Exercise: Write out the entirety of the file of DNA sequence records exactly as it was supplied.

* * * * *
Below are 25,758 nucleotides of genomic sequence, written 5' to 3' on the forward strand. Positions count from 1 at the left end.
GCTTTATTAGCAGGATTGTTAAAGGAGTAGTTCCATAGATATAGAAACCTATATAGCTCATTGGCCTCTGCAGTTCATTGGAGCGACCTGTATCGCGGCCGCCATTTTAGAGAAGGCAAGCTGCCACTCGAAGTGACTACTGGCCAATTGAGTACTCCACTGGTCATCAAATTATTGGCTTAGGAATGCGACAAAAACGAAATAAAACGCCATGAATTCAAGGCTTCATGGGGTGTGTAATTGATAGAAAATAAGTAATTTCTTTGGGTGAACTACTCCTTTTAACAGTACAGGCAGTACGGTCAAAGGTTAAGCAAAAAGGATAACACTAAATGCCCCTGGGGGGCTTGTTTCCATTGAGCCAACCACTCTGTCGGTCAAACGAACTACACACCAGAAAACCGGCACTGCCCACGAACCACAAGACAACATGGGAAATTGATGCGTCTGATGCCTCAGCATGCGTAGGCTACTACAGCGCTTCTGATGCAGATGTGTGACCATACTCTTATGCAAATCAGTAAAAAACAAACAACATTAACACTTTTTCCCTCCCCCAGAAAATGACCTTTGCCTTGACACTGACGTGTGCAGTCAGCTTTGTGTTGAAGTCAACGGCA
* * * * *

Below are 25,758 nucleotides of genomic sequence, written 5' to 3' on the forward strand. Positions count from 1 at the left end.
GCTTTATTAGCAGGATTGTTAAAGGAGTAGTTCCATAGATATAGAAACCTATATAGCTCATTGGCCTCTGCAGTTCATTGGAGCGACCTGTATCGCGGCCGCCATTTTAGAGAAGGCAAGCTGCCACTCGAAGTGACTACTGGCCAATTGAGTACTCCACTGGTCATCAAATTATTGGCTTAGGAATGCGACAAAAACGAAATAAAACGCCATGAATTCAAGGCTTCATGGGGTGTGTAATTGATAGAAAATAAGTAATTTCTTTGGGTGAACTACTCCTTTTAACAGTACAGGCAGTACGGTCAAAGGTTAAGCAAAAAGGATAACACTAAATGCCCCTGGGGGGCTTGTTTCCATTGAGCCAACCACTCTGTCGGTCAAACGAACTACACACCAGAAAACCGGCACTGCCCACGAACCACAAGACAACATGGGAAATTGATGCGTCTGATGCCTCAGCATGCGTAGGCTACTACAGCGCTTCTGATGCAGATGTGTGACCATACTCTTATGCAAATCAGTAAAAAACAAACAACATTAACACTTTTTCCCTCCCCCAGAAAATGACCTTTGCCTTGACACTGACGTGTGCAGTCAGCTTTGTGTTGAAGTCAACGGCA